A friend of mine wrote an open-source feeder for VJoy to enable users of the older non-Plug-and-Play TrioLinker to use it on modern systems. I'm currently able to use a Dreamcast controller on the original TrioLinker (model 403) on Windows 7 X64. I don't know if it will work on other models of Trio Linker or with other controllers, but the functionality is enough for me.
To use the new driver, you must first install vJoy - vjoystick.sourceforge.net/ , run "Configure vJoy" and add a new joystick. Then you download the feeder, plug in the Trio Linker and run it. It will display a command line window, which you can hide if you run the EXE with a "--hide" command line argument. It will stay in memory and quit automatically if you unplug the device. You have to run the feeder every time you plug in the Trio Linker. It must be plugged in before you run the program.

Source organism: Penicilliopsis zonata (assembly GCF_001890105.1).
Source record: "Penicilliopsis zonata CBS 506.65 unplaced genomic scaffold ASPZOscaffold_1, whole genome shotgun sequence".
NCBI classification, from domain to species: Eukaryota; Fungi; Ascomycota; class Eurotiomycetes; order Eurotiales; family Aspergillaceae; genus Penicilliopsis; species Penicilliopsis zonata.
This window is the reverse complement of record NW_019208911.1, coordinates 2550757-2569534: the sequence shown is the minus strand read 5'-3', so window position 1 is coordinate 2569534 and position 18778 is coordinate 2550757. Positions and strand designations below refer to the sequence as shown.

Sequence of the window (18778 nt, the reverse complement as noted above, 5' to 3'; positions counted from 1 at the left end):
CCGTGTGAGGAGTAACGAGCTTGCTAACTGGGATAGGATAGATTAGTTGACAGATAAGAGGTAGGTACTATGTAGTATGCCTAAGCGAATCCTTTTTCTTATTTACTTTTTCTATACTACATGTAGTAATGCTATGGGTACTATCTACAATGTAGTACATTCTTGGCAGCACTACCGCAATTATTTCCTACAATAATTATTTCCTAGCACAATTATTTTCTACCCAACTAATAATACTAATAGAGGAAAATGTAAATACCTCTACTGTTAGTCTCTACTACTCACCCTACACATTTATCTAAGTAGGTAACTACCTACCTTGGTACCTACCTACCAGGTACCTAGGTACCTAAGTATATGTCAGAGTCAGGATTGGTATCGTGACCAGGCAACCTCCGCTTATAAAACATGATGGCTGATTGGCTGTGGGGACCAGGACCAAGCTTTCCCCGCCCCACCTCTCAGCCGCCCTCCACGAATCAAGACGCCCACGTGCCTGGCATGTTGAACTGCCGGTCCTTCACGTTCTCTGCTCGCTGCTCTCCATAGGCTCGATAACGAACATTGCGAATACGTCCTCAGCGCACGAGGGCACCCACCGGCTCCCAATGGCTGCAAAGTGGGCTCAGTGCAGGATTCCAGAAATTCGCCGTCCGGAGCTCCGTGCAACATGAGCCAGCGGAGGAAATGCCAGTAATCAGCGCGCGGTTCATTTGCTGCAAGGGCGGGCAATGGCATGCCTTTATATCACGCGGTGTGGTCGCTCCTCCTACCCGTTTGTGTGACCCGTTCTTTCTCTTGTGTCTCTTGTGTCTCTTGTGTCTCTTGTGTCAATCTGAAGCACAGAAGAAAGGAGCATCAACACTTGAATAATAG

This is very interesting. I've been using the old 0403 trio linker for years with Final Fantasy 11 and a Gamecube controller, however I am stuck with only 32Bit Windows to get it working. If this could finally allow me to use a Gamecube controller on x64 Windows 10 that would make me very happy.
I installed the vJoy app and tried a few of the .exes in the install folder, but I couldn't get it to register any movement from a Gamecube controller. Perhaps only the Dreamcast port of the linker is being monitored? Is it possible to manually select the PS2 or Gamecube port from a config file somewhere?
Actually I re-read the OP and realised I need to run the feeder you are talking about into vJoy. That works great for the Gamecube controller for most buttons, but for some reason the yellow joystick and the Z button don't respond, even after adding 4 PoV and 32 buttons for it to monitor in vJoy. I wonder if I can figure out how to get it past this last hurdle.